Newton’s famous Laws of Motion have helped us understand the physical world for over three hundred years. Lately though, they’ve gotten a bad rap for being too basic and dusty to connect with the cutting edge of modern science. Newtonian physics just doesn’t grab the headlines like it used to. Now we’re obsessed with newer evidence the universe doesn’t work like Newton said it should: relativity, string theory, quantum particles, and the Higgs boson.
But let’s not toss away Newton’s Laws just yet. There are lessons we can learn from them, as we struggle to understand the forces that move us and shape our lives. A science lesson is no replacement for faith, but to borrow a phrase from Pastor Rob Bell, in the experience of a human being “everything is spiritual.”
Let’ review what you may not remember from high school physics:
- Objects at rest tend to stay at rest, and objects in motion tend to stay in motion unless acted upon by an unbalanced force. In other words, things are lazy. They tend to keep doing whatever they’re already doing.
- The acceleration of an object as produced by a net force is (a) directly proportional to the magnitude of the net force, (b) in the same direction as the net force, and (c) inversely proportional to the mass of the object. In other words, the bigger a thing is, the harder it is to change its laziness.
- For every action, there is an equal and opposite reaction. In other words, if you push on something, you’re always going to have some push-back.
Let’s count these down, 3-2-1, with that third law first.
Newton’s 3rd Law: The Law of Push-Back
You’re struggling against something in your life. You could be trying to finish a project, get a job, work on a personal relationship goal, whatever. Remember Newton’s 3rd Law of Motion. I’m not trying to spout metaphysical voodoo at you, or misuse sound scientific principles. Just… draw a lesson from it. For every action, there is an equal and opposite reaction. The way the universe we’re in works, is that forces tend to be opposed by other forces.
Sitting in a chair, you may feel you’re doing nothing at all, but you’re constantly exerting force downward on the chair, and the chair is exerting force upward on you. That’s what keeps you from falling through! If you push your hand against a wall, not only are you exerting force on the wall, the wall is exerting equal force back on you, or else it would move. Now, here’s the important part: Anything, literally anything that you move- be it a pencil, a couch cushion, a cereal box, or a refrigerator- exerts equal force back on you while you’re moving it. In some way, maybe the same is true for projects, job searches, and relationship goals.
The lesson: You’re going to experience push-back in life. Expect it.
Newton’s 2nd Law: The Law of Proportion
Now for the second law, which is represented by the equation Force = Mass x Acceleration. Force is the push or pull you put on something, Mass is how big and heavy it is, and Acceleration is how much it moves. Simply put, the bigger something is, the more force it takes to move it.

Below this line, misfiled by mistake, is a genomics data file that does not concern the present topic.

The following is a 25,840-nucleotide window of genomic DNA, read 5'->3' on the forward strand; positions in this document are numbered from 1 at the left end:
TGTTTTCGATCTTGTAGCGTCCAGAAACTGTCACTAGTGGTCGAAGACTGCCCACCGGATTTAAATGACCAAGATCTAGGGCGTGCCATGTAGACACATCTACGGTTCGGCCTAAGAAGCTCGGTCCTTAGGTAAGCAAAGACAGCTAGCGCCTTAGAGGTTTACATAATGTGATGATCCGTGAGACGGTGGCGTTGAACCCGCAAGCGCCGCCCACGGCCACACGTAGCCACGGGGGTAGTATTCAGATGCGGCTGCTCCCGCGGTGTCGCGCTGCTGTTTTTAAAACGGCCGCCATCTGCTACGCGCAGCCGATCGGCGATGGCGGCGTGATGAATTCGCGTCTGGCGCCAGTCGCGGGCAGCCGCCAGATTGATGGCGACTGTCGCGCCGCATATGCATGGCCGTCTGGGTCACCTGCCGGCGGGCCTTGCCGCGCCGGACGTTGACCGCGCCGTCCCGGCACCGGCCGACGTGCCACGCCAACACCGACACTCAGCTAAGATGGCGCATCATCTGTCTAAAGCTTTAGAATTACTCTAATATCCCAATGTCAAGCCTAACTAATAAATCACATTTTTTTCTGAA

For example, if you place your refrigerator on a clear floor and kick it as hard as you can, you might move it a little. However, if you then place a soccer ball on the floor and apply the same amount of force, you’ll probably break a window. The same force applied to an object with smaller mass produces much greater acceleration. By the same token, it’s simply going to take more force for you to accelerate the refrigerator the same way you accelerate the soccer ball.
Maybe the things you’re trying to accomplish that seem to require so much effort are simply bigger, more important things in your life. Sometimes we accept things aren’t worth doing if they’re taking a lot of energy out of us, or the best uses of our time are all those projects that feel easiest to do. But maybe that’s not it at all. Maybe the easy things are simply smaller, less important endeavors. Maybe the goals we have to work hardest on are so intensive because they’re the biggest achievements.
The lesson: Bigger changes require bigger attention and energy from you.
Newton’s 1st Law: The Law of Persistence
Objects at rest tend to stay at rest. We live in a “lazy” universe where things like to keep doing what they’re doing. Yes, things change, but they only change because of forces acting on them. Your life is a hotbed of inertia if you just train yourself to look for it.
Objects in motion tend to stay in motion with the same speed and in the same direction. This is the beautiful clincher to the more personal side of Newton’s Laws. Here’s how the universe works: the more mass something has, the greater its inertia, and the more force it takes to stop it. It may take a while to get a big train started down the track, but once it reaches top speed, it’s a force to be reckoned with. The big, important changes in your life may be hard to get started. They may require more time and energy than you ever thought you’d have to spend on them. But once they’re in motion, they just might keep going on their own and carry you wherever you want to go.
The lesson: The biggest changes are always hardest at the beginning. It gets easier from there.
Well, that’s all Sir Newton has for us this week. Hang in there, guys. Scientifically speaking, it may not actually be darkest just before dawn (that time is between midnight and 1:00), but the biggest masses to accelerate really are the ones that require the most force. So keep pushing!
Until next time, may the Force be with you.